Medication adherence interventions among hypertensive black adults: a systematic review and meta-analysis
Black adults have higher rates of hypertension and lower rates of blood pressure (BP) control than white adults. Improving BP control requires attention to use of antihypertensive medications, but antihypertensive regimen adherence remains low, preventing improved BP control.Methods and results:
We conducted a comprehensive search and systematic review of intervention studies testing interventions to improve adherence to BP medications among black adults with hypertension. Medication adherence effect sizes were calculated from the reported data. Summary ES were calculated using random-effects model meta-analysis methods to account for both differences in between-study effects and variation in study populations and interventions. We conducted moderator analyses to explore effect sizes differences from reported study design, sample and intervention characteristics. Funnel plots were used to assess publication bias. Comprehensive searches located 39 970 individual citations, which ultimately yielded 37 eligible studies reporting 45 interventions. Overall, interventions were found to significantly improve medication adherence (d = 0.32; 95% confidence interval: 0.19–0.45). Intervention effectiveness was better for medication packaging interventions, but less effective for medication counselling, social support and healthcare provider-focused interventions. Intervention effectiveness was also related to the presence of comorbidities such as diabetes and hyperlipidemia.Conclusion:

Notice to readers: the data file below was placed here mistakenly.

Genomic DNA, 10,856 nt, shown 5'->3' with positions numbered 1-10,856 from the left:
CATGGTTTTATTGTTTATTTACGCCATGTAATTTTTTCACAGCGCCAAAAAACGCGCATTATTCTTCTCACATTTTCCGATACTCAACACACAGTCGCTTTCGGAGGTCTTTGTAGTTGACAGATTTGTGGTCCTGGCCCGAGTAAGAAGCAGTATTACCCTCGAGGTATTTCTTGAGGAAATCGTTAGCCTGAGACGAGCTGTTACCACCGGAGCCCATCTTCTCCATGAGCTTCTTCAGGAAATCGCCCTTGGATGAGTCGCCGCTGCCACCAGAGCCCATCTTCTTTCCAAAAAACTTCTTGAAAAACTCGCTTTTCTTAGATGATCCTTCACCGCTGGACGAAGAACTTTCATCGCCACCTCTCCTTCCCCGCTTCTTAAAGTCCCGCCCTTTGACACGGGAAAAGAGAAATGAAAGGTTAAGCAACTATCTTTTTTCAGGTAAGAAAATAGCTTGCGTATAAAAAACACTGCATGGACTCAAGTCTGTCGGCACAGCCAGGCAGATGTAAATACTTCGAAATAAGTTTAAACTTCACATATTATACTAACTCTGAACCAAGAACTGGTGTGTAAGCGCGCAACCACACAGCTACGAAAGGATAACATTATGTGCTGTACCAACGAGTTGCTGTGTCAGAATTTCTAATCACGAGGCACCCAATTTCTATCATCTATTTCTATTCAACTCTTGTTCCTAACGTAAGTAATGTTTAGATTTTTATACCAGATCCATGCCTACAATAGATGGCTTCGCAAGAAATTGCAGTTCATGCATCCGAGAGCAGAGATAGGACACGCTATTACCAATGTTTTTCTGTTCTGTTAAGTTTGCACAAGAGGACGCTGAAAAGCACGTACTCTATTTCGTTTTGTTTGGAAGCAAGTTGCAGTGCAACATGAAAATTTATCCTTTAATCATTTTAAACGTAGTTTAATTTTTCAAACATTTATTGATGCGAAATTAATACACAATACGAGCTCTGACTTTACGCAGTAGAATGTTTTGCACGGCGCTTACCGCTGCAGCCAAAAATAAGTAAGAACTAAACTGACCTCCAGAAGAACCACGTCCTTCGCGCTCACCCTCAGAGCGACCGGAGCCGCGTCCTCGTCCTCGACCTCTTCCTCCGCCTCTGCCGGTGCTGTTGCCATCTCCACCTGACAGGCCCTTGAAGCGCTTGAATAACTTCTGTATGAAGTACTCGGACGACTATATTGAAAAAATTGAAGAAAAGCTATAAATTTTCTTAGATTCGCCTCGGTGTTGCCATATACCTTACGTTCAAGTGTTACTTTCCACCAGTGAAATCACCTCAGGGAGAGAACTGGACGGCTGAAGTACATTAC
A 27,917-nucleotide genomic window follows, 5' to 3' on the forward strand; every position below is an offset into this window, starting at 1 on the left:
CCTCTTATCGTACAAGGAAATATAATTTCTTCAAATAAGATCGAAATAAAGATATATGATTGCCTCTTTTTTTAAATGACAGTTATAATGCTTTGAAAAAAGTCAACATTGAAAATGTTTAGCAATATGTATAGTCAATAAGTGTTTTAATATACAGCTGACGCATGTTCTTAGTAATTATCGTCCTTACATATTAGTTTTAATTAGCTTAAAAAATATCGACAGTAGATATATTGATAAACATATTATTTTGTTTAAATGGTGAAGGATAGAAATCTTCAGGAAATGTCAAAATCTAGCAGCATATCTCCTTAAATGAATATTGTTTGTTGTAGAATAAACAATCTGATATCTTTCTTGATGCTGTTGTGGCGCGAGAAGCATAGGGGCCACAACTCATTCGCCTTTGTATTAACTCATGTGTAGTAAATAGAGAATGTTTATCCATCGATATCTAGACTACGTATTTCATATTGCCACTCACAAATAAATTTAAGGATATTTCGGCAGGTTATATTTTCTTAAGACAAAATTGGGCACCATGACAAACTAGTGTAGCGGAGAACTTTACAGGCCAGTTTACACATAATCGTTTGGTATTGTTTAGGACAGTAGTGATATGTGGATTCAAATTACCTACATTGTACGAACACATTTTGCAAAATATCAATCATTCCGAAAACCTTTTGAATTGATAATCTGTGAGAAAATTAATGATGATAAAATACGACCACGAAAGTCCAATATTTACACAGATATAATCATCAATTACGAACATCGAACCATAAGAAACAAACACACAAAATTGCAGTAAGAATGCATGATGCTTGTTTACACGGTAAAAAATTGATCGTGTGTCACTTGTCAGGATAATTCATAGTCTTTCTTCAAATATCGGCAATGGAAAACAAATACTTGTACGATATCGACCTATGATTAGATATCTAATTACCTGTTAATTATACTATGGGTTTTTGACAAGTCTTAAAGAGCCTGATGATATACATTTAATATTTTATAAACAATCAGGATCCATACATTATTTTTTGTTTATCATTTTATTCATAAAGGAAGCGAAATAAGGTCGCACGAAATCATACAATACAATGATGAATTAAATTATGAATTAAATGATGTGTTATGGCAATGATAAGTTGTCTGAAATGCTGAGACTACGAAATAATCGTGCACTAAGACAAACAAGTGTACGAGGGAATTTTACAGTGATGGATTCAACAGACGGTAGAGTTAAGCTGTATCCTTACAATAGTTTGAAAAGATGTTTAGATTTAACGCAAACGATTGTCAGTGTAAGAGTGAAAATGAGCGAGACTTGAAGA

Interventions to improve medication adherence among black adults with hypertension have a significant but modest benefit. Medication adherence should be addressed in regular follow-up visits with patients. Interventions should include components that actually change patients’ medication-taking practices, rather than focusing on counselling or social support approaches to improve adherence.